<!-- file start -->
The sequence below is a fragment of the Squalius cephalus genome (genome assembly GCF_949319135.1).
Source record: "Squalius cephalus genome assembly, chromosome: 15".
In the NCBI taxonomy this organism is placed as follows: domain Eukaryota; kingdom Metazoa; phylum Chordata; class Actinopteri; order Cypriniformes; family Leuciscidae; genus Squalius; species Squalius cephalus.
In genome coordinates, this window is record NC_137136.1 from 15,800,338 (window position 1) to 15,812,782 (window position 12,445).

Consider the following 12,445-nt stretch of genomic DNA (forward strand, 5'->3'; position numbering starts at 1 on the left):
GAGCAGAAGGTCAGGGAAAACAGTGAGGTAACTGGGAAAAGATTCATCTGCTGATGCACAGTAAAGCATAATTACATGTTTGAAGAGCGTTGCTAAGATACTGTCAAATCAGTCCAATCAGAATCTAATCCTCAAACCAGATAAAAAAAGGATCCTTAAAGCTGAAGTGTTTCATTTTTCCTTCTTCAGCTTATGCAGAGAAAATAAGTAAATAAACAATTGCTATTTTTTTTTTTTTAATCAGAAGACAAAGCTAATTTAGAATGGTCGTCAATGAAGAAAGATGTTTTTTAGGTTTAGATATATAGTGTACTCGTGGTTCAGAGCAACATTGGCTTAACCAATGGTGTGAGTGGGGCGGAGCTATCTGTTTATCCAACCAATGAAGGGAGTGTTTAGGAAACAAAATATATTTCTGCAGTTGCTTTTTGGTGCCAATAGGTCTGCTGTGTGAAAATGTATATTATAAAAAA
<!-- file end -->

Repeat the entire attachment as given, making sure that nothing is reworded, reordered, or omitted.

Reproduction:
The sequence below is a fragment of the Squalius cephalus genome (genome assembly GCF_949319135.1).
Source record: "Squalius cephalus genome assembly, chromosome: 15".
In the NCBI taxonomy this organism is placed as follows: domain Eukaryota; kingdom Metazoa; phylum Chordata; class Actinopteri; order Cypriniformes; family Leuciscidae; genus Squalius; species Squalius cephalus.
In genome coordinates, this window is record NC_137136.1 from 15,800,338 (window position 1) to 15,812,782 (window position 12,445).

Consider the following 12,445-nt stretch of genomic DNA (forward strand, 5'->3'; position numbering starts at 1 on the left):
GAGCAGAAGGTCAGGGAAAACAGTGAGGTAACTGGGAAAAGATTCATCTGCTGATGCACAGTAAAGCATAATTACATGTTTGAAGAGCGTTGCTAAGATACTGTCAAATCAGTCCAATCAGAATCTAATCCTCAAACCAGATAAAAAAAGGATCCTTAAAGCTGAAGTGTTTCATTTTTCCTTCTTCAGCTTATGCAGAGAAAATAAGTAAATAAACAATTGCTATTTTTTTTTTTTTAATCAGAAGACAAAGCTAATTTAGAATGGTCGTCAATGAAGAAAGATGTTTTTTAGGTTTAGATATATAGTGTACTCGTGGTTCAGAGCAACATTGGCTTAACCAATGGTGTGAGTGGGGCGGAGCTATCTGTTTATCCAACCAATGAAGGGAGTGTTTAGGAAACAAAATATATTTCTGCAGTTGCTTTTTGGTGCCAATAGGTCTGCTGTGTGAAAATGTATATTATAAAAAA